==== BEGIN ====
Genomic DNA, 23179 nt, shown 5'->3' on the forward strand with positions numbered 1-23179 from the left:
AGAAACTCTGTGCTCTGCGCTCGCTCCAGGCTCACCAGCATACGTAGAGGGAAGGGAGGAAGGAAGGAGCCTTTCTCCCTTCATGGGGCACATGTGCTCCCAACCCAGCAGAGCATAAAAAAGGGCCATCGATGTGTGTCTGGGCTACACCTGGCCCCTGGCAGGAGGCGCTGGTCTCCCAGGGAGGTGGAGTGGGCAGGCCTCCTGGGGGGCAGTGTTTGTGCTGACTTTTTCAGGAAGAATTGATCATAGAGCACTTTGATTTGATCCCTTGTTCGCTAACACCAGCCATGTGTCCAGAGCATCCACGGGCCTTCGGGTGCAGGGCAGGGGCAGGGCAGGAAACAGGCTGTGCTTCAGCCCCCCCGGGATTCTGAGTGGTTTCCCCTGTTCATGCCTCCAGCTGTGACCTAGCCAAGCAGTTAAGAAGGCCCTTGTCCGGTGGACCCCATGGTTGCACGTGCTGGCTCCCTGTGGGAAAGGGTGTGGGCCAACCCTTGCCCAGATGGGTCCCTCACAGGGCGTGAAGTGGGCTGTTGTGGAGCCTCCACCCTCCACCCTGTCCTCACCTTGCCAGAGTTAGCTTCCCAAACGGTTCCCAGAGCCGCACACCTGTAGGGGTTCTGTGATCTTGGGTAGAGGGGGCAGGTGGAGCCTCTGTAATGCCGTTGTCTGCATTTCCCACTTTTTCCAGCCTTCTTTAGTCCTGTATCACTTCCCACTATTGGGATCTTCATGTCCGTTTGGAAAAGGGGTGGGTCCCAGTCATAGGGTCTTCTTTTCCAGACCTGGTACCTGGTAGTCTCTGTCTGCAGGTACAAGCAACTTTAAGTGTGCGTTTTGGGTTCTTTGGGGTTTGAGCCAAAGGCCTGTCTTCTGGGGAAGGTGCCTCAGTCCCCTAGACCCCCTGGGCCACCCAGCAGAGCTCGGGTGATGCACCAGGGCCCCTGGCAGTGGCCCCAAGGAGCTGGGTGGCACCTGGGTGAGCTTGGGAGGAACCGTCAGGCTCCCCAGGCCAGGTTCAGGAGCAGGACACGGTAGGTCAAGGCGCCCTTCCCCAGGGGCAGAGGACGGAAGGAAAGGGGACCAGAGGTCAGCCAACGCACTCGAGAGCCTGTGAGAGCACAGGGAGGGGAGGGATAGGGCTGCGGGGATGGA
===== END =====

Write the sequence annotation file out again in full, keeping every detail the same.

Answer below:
Genomic DNA, 23179 nt, shown 5'->3' on the forward strand with positions numbered 1-23179 from the left:
AGAAACTCTGTGCTCTGCGCTCGCTCCAGGCTCACCAGCATACGTAGAGGGAAGGGAGGAAGGAAGGAGCCTTTCTCCCTTCATGGGGCACATGTGCTCCCAACCCAGCAGAGCATAAAAAAGGGCCATCGATGTGTGTCTGGGCTACACCTGGCCCCTGGCAGGAGGCGCTGGTCTCCCAGGGAGGTGGAGTGGGCAGGCCTCCTGGGGGGCAGTGTTTGTGCTGACTTTTTCAGGAAGAATTGATCATAGAGCACTTTGATTTGATCCCTTGTTCGCTAACACCAGCCATGTGTCCAGAGCATCCACGGGCCTTCGGGTGCAGGGCAGGGGCAGGGCAGGAAACAGGCTGTGCTTCAGCCCCCCCGGGATTCTGAGTGGTTTCCCCTGTTCATGCCTCCAGCTGTGACCTAGCCAAGCAGTTAAGAAGGCCCTTGTCCGGTGGACCCCATGGTTGCACGTGCTGGCTCCCTGTGGGAAAGGGTGTGGGCCAACCCTTGCCCAGATGGGTCCCTCACAGGGCGTGAAGTGGGCTGTTGTGGAGCCTCCACCCTCCACCCTGTCCTCACCTTGCCAGAGTTAGCTTCCCAAACGGTTCCCAGAGCCGCACACCTGTAGGGGTTCTGTGATCTTGGGTAGAGGGGGCAGGTGGAGCCTCTGTAATGCCGTTGTCTGCATTTCCCACTTTTTCCAGCCTTCTTTAGTCCTGTATCACTTCCCACTATTGGGATCTTCATGTCCGTTTGGAAAAGGGGTGGGTCCCAGTCATAGGGTCTTCTTTTCCAGACCTGGTACCTGGTAGTCTCTGTCTGCAGGTACAAGCAACTTTAAGTGTGCGTTTTGGGTTCTTTGGGGTTTGAGCCAAAGGCCTGTCTTCTGGGGAAGGTGCCTCAGTCCCCTAGACCCCCTGGGCCACCCAGCAGAGCTCGGGTGATGCACCAGGGCCCCTGGCAGTGGCCCCAAGGAGCTGGGTGGCACCTGGGTGAGCTTGGGAGGAACCGTCAGGCTCCCCAGGCCAGGTTCAGGAGCAGGACACGGTAGGTCAAGGCGCCCTTCCCCAGGGGCAGAGGACGGAAGGAAAGGGGACCAGAGGTCAGCCAACGCACTCGAGAGCCTGTGAGAGCACAGGGAGGGGAGGGATAGGGCTGCGGGGATGGA